Wednesday, March 31, 2021
With longevity, volatility, and inflation, the usefulness of the 4% rule for retirement distributions.
A new white paper that was released by the Alliance for Lifetime Income. The paper is called "Planning for Retirement Income Within a Increasingly Volatile and Uncertain World," and discusses common retirement planning income assumptions.
The paper was written by Colin Devine and Ken Mungan who stated in the paper, “[t]he results provided by our research and models present substantial cause for concern, particularly within a world where increasing volatility has arguably become the norm.”
The authors of the paper found that, under normal conditions, the 4% rate is strong and "it poses a small 16% risk that retirees will run out of assets within the first 20 years of retirement."
Devine and Munger found that the 4% rule could be faulty by extending their research beyond the 20-year point in retirement. "In each portfolio allocation assumption, the failure rate of the 4% rule crossed the 50% threshold somewhere between a person’s 30th and 40th year of retirement."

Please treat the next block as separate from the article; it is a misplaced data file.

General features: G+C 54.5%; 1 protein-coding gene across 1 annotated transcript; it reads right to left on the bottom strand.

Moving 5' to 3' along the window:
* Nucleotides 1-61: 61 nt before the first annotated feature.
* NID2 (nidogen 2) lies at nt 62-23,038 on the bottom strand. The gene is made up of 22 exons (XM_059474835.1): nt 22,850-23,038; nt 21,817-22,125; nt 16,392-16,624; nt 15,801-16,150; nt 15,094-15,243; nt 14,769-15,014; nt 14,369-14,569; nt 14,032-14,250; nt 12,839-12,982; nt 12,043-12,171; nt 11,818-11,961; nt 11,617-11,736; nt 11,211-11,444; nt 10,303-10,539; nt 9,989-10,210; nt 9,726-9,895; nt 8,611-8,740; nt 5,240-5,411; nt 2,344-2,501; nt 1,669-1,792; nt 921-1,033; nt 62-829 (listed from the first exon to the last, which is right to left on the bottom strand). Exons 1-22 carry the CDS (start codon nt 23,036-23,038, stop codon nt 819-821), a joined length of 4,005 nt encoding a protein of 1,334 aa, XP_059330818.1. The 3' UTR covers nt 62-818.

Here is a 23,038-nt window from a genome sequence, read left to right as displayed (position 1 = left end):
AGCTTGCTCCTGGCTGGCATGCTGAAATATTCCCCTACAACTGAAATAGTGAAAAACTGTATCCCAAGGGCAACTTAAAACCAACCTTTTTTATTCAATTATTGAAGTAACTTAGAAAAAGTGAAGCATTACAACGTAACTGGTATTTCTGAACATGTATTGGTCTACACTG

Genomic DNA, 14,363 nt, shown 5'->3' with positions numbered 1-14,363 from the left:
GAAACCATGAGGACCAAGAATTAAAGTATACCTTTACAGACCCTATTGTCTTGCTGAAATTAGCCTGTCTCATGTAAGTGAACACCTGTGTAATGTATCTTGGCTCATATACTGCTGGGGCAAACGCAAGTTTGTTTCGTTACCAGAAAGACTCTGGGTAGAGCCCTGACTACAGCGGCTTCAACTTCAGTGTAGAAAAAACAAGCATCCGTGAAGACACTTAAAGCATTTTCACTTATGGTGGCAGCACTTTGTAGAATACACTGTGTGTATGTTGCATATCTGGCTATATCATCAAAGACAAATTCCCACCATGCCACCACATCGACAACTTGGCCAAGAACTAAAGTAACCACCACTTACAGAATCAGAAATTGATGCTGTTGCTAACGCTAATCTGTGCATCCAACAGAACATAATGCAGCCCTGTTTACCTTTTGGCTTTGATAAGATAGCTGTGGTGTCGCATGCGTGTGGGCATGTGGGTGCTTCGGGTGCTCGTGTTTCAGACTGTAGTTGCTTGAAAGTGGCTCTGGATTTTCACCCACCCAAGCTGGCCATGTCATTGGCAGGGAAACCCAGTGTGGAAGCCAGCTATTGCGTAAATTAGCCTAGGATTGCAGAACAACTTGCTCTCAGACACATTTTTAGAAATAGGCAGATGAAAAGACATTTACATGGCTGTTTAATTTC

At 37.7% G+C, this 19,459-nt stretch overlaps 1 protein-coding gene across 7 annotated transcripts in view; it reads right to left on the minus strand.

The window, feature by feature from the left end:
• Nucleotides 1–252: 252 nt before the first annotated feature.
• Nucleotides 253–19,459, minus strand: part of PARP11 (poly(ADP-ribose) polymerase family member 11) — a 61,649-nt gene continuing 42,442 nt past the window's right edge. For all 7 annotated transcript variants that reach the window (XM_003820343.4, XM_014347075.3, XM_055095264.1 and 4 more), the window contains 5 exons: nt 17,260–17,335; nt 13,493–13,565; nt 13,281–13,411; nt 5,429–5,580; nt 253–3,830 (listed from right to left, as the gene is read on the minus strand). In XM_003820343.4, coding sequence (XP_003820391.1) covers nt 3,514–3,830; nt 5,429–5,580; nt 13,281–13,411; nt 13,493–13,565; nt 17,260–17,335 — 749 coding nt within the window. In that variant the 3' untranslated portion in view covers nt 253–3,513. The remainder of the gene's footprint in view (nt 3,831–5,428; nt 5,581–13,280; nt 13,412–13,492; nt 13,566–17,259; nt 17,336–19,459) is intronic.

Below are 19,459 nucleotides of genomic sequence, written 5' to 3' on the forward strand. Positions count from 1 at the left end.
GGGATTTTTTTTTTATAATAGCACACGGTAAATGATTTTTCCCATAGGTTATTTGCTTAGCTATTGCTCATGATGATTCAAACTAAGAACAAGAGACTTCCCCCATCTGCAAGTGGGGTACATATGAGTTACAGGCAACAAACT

The authors further mentioned that looking at a person's average life expectancy is not enough since "half of the population could be expected to exceed it. . .Extending the time horizon out to 25, 30, 35 or even 40 years suggests that for each of these time periods there is simply much too high a risk of outliving income.”
Special thanks to Joel C. Dobris (Professor of Law, UC Davis School of Law) for bringing this article to my attention.